Anecdotal evidence of agencies deferring orders and contract awards waiting to see what happens with sequestration

    Sept. 25, 2012: Deputy Secretary of Defense sent memo to DoD officialswarning them to continue normal spending and operations and performmissions without taking any steps that assume sequestration will occur.

    Advising Employees of Potential Layoffs

    July 30th, DoL: Possibility of sequestration does not trigger obligationunder WARN Act to advise employees of mass layoffs or plant closings

    Obligations under State laws or Collective Bargaining Agreements?

    Sept. 28th, OMB & DoD: if sequestration occurs and contractor followsDoL guidance, employee compensation costs for WARN Act liability andrelated litigation costs would be allowable costs

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    How c an t he Government reduce con t rac t

    spend ing? And how c an con t rac t o rs respond?

    Prospective Work

    Cancel Solicitations

    Govt has broad discretion unless cancellation is a pretext or sham Help customer find alternative contract vehicle with attractive pricing?

    Identify potential for future restart and stay close to customer?

    Delay Issuance of Solicitations or Contract Award

    Govt has broad discretion, but cannot delay award indefinitely

    Stay close to customer and closely monitor solicitation changes

    Be attuned to pricing increases and competitive changes during delays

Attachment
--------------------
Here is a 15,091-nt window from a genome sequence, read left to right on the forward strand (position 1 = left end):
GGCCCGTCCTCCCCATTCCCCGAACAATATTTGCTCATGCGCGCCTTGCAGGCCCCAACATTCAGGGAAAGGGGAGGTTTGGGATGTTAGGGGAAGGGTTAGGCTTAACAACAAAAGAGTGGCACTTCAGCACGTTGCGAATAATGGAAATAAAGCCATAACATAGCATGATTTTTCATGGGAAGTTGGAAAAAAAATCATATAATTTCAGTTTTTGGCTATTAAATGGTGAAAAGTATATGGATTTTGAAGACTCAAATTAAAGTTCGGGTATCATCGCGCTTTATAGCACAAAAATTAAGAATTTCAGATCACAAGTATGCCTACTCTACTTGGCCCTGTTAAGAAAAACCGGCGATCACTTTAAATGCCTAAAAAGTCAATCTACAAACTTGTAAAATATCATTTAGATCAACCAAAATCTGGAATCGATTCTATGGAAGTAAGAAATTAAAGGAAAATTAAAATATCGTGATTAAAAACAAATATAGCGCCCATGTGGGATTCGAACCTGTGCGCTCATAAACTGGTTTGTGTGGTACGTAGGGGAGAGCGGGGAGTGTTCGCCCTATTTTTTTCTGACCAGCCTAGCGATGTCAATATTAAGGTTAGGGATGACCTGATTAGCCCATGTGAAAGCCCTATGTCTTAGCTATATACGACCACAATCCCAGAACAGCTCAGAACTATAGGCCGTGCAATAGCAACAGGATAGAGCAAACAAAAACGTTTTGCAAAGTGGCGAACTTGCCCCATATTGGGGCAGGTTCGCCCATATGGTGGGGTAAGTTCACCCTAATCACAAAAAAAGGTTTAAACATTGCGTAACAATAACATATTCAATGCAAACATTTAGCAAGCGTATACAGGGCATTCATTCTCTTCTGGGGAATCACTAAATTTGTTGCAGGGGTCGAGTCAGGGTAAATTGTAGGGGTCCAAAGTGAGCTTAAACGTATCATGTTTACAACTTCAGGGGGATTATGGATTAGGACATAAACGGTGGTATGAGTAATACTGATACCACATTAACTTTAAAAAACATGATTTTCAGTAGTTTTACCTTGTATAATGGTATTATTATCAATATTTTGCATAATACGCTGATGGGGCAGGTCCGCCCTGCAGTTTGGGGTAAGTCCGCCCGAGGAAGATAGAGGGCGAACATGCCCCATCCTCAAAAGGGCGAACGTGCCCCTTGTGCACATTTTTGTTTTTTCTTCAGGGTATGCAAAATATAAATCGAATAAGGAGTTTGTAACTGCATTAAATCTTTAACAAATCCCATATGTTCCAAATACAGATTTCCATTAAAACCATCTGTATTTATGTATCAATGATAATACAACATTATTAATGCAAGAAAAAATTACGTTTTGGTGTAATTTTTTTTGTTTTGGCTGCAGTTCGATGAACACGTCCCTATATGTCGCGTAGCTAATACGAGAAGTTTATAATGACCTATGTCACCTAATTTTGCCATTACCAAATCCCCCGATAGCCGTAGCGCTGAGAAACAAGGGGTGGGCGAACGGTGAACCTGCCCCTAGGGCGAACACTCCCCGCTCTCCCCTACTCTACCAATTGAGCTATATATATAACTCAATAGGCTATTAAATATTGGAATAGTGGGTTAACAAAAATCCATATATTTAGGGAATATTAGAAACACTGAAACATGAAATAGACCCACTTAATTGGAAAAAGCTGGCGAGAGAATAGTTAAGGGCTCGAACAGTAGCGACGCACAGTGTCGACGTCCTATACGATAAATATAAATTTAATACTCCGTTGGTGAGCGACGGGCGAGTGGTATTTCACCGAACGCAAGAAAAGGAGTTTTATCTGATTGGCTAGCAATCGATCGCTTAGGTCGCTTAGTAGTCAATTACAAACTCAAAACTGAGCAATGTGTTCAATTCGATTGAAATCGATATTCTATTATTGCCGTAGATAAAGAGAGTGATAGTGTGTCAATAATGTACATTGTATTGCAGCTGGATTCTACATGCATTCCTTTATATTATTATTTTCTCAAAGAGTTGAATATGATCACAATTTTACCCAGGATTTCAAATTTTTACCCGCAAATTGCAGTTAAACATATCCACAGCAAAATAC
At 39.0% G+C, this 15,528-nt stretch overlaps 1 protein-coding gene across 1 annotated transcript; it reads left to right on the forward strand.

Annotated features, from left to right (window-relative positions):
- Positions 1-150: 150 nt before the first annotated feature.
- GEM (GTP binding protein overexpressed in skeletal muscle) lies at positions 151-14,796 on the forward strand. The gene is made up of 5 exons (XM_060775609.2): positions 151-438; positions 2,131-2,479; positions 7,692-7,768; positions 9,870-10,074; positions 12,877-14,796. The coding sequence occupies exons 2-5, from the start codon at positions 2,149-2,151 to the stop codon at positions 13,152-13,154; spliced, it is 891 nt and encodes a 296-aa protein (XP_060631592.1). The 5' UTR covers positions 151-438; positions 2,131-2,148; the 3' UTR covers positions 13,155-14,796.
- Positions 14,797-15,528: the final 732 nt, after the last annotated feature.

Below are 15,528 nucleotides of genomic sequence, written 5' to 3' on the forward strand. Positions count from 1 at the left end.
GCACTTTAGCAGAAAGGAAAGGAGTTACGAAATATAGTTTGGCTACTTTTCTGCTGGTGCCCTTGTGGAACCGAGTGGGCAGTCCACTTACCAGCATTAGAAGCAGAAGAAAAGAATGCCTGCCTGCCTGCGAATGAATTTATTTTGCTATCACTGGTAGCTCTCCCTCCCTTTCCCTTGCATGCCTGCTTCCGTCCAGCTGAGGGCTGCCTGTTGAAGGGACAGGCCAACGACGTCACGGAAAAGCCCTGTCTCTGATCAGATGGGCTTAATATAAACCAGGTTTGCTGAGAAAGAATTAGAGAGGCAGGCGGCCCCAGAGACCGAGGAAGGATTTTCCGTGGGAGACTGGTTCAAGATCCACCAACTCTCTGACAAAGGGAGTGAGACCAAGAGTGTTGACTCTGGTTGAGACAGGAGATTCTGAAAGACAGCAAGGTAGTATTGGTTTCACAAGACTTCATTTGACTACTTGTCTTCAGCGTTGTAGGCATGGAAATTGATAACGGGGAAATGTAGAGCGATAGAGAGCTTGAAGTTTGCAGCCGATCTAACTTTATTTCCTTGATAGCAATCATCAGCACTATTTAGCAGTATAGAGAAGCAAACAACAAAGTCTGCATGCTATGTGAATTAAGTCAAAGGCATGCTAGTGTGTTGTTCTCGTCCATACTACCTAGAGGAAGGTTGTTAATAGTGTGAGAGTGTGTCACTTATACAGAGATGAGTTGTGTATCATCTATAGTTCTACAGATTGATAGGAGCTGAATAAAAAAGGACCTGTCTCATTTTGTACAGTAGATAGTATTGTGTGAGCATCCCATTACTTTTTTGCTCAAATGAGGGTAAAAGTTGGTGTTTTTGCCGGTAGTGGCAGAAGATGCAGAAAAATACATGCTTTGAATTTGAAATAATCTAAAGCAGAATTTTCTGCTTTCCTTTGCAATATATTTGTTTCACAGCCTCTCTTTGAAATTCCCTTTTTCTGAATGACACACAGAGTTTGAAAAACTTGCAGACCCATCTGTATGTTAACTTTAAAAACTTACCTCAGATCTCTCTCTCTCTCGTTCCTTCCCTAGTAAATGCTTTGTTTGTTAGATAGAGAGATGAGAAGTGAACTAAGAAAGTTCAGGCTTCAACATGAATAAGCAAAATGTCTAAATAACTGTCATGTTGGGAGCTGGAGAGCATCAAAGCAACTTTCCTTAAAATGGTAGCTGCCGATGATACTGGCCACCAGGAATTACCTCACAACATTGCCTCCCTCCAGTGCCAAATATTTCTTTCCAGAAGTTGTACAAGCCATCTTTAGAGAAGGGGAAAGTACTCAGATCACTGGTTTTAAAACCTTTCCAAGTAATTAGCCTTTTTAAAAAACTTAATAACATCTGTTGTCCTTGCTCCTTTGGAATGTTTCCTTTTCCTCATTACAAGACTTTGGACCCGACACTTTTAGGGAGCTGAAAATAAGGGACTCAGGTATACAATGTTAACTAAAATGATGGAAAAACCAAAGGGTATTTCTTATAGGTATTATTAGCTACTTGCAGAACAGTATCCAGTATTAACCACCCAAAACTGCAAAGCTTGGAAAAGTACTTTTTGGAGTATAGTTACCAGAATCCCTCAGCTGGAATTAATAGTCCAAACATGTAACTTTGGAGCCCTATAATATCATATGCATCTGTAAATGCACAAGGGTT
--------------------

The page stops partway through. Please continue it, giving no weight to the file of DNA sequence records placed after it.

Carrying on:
Use Fixed-Price Contracts Rather Than Cost-Type Contracts

    Fixed-Price contracts are required for most FAR Part 12 contracts

    Fixed-price contracts are not appropriate for R&D or other situations inwhich pricing and performance risks are unknown (see FAR Part 16)

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    How c an t he Government reduce con t rac t

    spend ing? And how c an con t rac t o rs respond?

    Prospective WorkCont.

    Place Heightened Value on Price in Competitive Acquisitions

    This ishappening and will continue even if best value evaluation Identify price to win based on competitive analysis

    Get creative: monetize and highlight life-cycle savings and value-addedfeatures identify cost-savings and value-engineering options foragency consideration

    Obtain Cost-Related Data and Negotiate Thin Margins

    Obtaining cost-related data is typically prohibited in FAR Part 12procurements and in competitive FAR Part 15 procurements

    But Govt has ability to request cost-related data if it cannot otherwise

    determine a fair and reasonable price Need to make good judgments about providing cost-related data

    Develop alternate solution that includes a mix of comparable pricingand high-level cost data?

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    How c an t he Government reduce con t rac t

    spend ing? And how c an con t rac t o rs respond?

    Prospective WorkCont.

    Decline to Place Orders Under ID/IQ Contracts

    Govt has broad discretion to stop issuing orders, without any further

    obligation, once minimum quantity is reached on ID/IQ contract Can make pricing on competitive ID/IQs risky need reliable Govt

    estimate Include express assumption in proposal and incorporate proposal into

    contract?

    Decline to Exercise Options Govt typically has unilateral right to exercise option periods broad

    discretion to recompete early or acquire work through another contractor perform work within agency only limit is bad faith